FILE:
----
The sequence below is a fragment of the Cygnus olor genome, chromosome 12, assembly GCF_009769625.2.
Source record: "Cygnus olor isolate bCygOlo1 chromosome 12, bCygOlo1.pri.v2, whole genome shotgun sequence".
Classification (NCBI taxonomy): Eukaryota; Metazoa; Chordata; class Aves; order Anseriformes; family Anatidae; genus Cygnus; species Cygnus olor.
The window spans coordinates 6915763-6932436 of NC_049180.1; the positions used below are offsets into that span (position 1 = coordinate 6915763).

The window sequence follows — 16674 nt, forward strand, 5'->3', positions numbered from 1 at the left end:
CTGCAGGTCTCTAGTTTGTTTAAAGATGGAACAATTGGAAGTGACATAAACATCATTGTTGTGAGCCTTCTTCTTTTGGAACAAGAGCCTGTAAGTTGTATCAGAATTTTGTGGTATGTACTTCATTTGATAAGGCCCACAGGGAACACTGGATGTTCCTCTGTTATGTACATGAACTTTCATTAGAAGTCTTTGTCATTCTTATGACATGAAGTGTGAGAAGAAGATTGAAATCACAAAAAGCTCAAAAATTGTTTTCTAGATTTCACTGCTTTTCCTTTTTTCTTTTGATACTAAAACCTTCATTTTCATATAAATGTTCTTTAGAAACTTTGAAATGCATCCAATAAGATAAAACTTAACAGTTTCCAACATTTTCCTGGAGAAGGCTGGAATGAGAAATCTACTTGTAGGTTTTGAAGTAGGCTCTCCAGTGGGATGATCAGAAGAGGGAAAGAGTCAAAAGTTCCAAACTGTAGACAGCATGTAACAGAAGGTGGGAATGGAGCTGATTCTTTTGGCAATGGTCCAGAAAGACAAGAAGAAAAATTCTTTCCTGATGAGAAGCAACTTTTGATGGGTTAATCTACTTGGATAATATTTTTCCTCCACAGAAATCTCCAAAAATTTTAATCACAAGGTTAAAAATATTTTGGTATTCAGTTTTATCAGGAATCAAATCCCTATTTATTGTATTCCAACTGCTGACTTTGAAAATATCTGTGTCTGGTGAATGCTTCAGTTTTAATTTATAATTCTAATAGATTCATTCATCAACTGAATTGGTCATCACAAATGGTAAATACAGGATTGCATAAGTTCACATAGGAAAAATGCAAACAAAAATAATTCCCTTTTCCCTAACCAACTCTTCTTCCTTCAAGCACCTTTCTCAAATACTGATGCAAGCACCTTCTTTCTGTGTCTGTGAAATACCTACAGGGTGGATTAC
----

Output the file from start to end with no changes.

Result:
The sequence below is a fragment of the Cygnus olor genome, chromosome 12, assembly GCF_009769625.2.
Source record: "Cygnus olor isolate bCygOlo1 chromosome 12, bCygOlo1.pri.v2, whole genome shotgun sequence".
Classification (NCBI taxonomy): Eukaryota; Metazoa; Chordata; class Aves; order Anseriformes; family Anatidae; genus Cygnus; species Cygnus olor.
The window spans coordinates 6915763-6932436 of NC_049180.1; the positions used below are offsets into that span (position 1 = coordinate 6915763).

The window sequence follows — 16674 nt, forward strand, 5'->3', positions numbered from 1 at the left end:
CTGCAGGTCTCTAGTTTGTTTAAAGATGGAACAATTGGAAGTGACATAAACATCATTGTTGTGAGCCTTCTTCTTTTGGAACAAGAGCCTGTAAGTTGTATCAGAATTTTGTGGTATGTACTTCATTTGATAAGGCCCACAGGGAACACTGGATGTTCCTCTGTTATGTACATGAACTTTCATTAGAAGTCTTTGTCATTCTTATGACATGAAGTGTGAGAAGAAGATTGAAATCACAAAAAGCTCAAAAATTGTTTTCTAGATTTCACTGCTTTTCCTTTTTTCTTTTGATACTAAAACCTTCATTTTCATATAAATGTTCTTTAGAAACTTTGAAATGCATCCAATAAGATAAAACTTAACAGTTTCCAACATTTTCCTGGAGAAGGCTGGAATGAGAAATCTACTTGTAGGTTTTGAAGTAGGCTCTCCAGTGGGATGATCAGAAGAGGGAAAGAGTCAAAAGTTCCAAACTGTAGACAGCATGTAACAGAAGGTGGGAATGGAGCTGATTCTTTTGGCAATGGTCCAGAAAGACAAGAAGAAAAATTCTTTCCTGATGAGAAGCAACTTTTGATGGGTTAATCTACTTGGATAATATTTTTCCTCCACAGAAATCTCCAAAAATTTTAATCACAAGGTTAAAAATATTTTGGTATTCAGTTTTATCAGGAATCAAATCCCTATTTATTGTATTCCAACTGCTGACTTTGAAAATATCTGTGTCTGGTGAATGCTTCAGTTTTAATTTATAATTCTAATAGATTCATTCATCAACTGAATTGGTCATCACAAATGGTAAATACAGGATTGCATAAGTTCACATAGGAAAAATGCAAACAAAAATAATTCCCTTTTCCCTAACCAACTCTTCTTCCTTCAAGCACCTTTCTCAAATACTGATGCAAGCACCTTCTTTCTGTGTCTGTGAAATACCTACAGGGTGGATTAC